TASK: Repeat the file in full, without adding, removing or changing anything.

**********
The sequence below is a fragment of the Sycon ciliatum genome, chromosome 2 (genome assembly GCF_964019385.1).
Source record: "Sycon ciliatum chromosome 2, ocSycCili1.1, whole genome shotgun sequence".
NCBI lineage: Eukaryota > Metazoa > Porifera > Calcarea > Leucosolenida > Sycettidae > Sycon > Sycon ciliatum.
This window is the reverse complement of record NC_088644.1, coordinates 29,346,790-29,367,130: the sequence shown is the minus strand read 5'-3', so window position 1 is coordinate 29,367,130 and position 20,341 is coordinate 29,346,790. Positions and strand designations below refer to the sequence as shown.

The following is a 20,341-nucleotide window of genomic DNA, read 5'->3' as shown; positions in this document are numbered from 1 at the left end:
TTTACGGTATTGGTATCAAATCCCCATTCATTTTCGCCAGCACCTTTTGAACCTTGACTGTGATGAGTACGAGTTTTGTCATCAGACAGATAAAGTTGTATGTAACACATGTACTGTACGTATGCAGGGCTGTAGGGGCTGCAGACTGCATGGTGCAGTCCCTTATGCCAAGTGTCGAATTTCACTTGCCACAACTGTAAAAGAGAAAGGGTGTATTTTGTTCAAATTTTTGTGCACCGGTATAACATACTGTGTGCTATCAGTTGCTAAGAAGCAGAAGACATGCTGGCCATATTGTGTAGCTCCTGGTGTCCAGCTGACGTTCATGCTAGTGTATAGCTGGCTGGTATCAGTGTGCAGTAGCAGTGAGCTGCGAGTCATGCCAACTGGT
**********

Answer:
The sequence below is a fragment of the Sycon ciliatum genome, chromosome 2 (genome assembly GCF_964019385.1).
Source record: "Sycon ciliatum chromosome 2, ocSycCili1.1, whole genome shotgun sequence".
NCBI lineage: Eukaryota > Metazoa > Porifera > Calcarea > Leucosolenida > Sycettidae > Sycon > Sycon ciliatum.
This window is the reverse complement of record NC_088644.1, coordinates 29,346,790-29,367,130: the sequence shown is the minus strand read 5'-3', so window position 1 is coordinate 29,367,130 and position 20,341 is coordinate 29,346,790. Positions and strand designations below refer to the sequence as shown.

The following is a 20,341-nucleotide window of genomic DNA, read 5'->3' as shown; positions in this document are numbered from 1 at the left end:
TTTACGGTATTGGTATCAAATCCCCATTCATTTTCGCCAGCACCTTTTGAACCTTGACTGTGATGAGTACGAGTTTTGTCATCAGACAGATAAAGTTGTATGTAACACATGTACTGTACGTATGCAGGGCTGTAGGGGCTGCAGACTGCATGGTGCAGTCCCTTATGCCAAGTGTCGAATTTCACTTGCCACAACTGTAAAAGAGAAAGGGTGTATTTTGTTCAAATTTTTGTGCACCGGTATAACATACTGTGTGCTATCAGTTGCTAAGAAGCAGAAGACATGCTGGCCATATTGTGTAGCTCCTGGTGTCCAGCTGACGTTCATGCTAGTGTATAGCTGGCTGGTATCAGTGTGCAGTAGCAGTGAGCTGCGAGTCATGCCAACTGGT